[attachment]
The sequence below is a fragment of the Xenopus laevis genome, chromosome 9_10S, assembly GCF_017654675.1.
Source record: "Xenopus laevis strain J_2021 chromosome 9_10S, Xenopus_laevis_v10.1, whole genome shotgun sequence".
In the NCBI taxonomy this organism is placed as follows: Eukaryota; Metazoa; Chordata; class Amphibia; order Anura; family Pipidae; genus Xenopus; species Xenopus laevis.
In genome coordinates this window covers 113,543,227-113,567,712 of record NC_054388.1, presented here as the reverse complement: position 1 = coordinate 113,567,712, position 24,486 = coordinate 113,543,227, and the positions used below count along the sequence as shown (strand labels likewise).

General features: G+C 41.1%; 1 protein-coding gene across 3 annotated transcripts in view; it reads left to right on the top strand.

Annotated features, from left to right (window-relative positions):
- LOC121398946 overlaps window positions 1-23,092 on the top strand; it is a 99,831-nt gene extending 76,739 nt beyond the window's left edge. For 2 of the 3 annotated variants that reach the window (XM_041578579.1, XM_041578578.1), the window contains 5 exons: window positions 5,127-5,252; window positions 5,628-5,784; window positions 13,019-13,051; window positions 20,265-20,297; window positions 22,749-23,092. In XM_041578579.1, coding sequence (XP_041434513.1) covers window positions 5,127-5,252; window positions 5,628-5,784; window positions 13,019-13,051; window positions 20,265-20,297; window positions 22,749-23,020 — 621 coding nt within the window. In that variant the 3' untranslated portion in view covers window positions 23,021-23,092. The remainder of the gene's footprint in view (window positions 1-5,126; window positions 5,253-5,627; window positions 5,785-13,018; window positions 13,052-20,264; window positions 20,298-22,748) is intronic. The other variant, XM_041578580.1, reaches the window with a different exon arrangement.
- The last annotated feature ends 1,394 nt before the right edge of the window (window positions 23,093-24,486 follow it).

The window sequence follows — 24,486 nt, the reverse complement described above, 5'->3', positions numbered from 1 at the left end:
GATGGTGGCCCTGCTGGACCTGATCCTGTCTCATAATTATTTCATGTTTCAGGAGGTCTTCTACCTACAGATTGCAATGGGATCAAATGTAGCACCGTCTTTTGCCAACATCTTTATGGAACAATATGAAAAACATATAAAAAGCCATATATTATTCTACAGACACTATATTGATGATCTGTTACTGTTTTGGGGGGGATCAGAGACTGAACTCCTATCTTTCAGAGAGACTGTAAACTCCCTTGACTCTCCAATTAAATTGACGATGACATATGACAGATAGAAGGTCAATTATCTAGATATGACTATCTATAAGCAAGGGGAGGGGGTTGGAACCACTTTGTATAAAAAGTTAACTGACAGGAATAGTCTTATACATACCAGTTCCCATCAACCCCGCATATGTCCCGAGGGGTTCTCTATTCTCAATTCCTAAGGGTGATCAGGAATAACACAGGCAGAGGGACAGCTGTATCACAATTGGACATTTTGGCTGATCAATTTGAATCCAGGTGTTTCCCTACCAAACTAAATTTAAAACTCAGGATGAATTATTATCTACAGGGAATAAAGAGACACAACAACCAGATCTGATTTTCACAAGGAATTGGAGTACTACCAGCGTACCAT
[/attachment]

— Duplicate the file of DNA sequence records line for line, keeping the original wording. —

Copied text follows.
The sequence below is a fragment of the Xenopus laevis genome, chromosome 9_10S, assembly GCF_017654675.1.
Source record: "Xenopus laevis strain J_2021 chromosome 9_10S, Xenopus_laevis_v10.1, whole genome shotgun sequence".
In the NCBI taxonomy this organism is placed as follows: Eukaryota; Metazoa; Chordata; class Amphibia; order Anura; family Pipidae; genus Xenopus; species Xenopus laevis.
In genome coordinates this window covers 113,543,227-113,567,712 of record NC_054388.1, presented here as the reverse complement: position 1 = coordinate 113,567,712, position 24,486 = coordinate 113,543,227, and the positions used below count along the sequence as shown (strand labels likewise).

General features: G+C 41.1%; 1 protein-coding gene across 3 annotated transcripts in view; it reads left to right on the top strand.

Annotated features, from left to right (window-relative positions):
- LOC121398946 overlaps window positions 1-23,092 on the top strand; it is a 99,831-nt gene extending 76,739 nt beyond the window's left edge. For 2 of the 3 annotated variants that reach the window (XM_041578579.1, XM_041578578.1), the window contains 5 exons: window positions 5,127-5,252; window positions 5,628-5,784; window positions 13,019-13,051; window positions 20,265-20,297; window positions 22,749-23,092. In XM_041578579.1, coding sequence (XP_041434513.1) covers window positions 5,127-5,252; window positions 5,628-5,784; window positions 13,019-13,051; window positions 20,265-20,297; window positions 22,749-23,020 — 621 coding nt within the window. In that variant the 3' untranslated portion in view covers window positions 23,021-23,092. The remainder of the gene's footprint in view (window positions 1-5,126; window positions 5,253-5,627; window positions 5,785-13,018; window positions 13,052-20,264; window positions 20,298-22,748) is intronic. The other variant, XM_041578580.1, reaches the window with a different exon arrangement.
- The last annotated feature ends 1,394 nt before the right edge of the window (window positions 23,093-24,486 follow it).

The window sequence follows — 24,486 nt, the reverse complement described above, 5'->3', positions numbered from 1 at the left end:
GATGGTGGCCCTGCTGGACCTGATCCTGTCTCATAATTATTTCATGTTTCAGGAGGTCTTCTACCTACAGATTGCAATGGGATCAAATGTAGCACCGTCTTTTGCCAACATCTTTATGGAACAATATGAAAAACATATAAAAAGCCATATATTATTCTACAGACACTATATTGATGATCTGTTACTGTTTTGGGGGGGATCAGAGACTGAACTCCTATCTTTCAGAGAGACTGTAAACTCCCTTGACTCTCCAATTAAATTGACGATGACATATGACAGATAGAAGGTCAATTATCTAGATATGACTATCTATAAGCAAGGGGAGGGGGTTGGAACCACTTTGTATAAAAAGTTAACTGACAGGAATAGTCTTATACATACCAGTTCCCATCAACCCCGCATATGTCCCGAGGGGTTCTCTATTCTCAATTCCTAAGGGTGATCAGGAATAACACAGGCAGAGGGACAGCTGTATCACAATTGGACATTTTGGCTGATCAATTTGAATCCAGGTGTTTCCCTACCAAACTAAATTTAAAACTCAGGATGAATTATTATCTACAGGGAATAAAGAGACACAACAACCAGATCTGATTTTCACAAGGAATTGGAGTACTACCAGCGTACCAT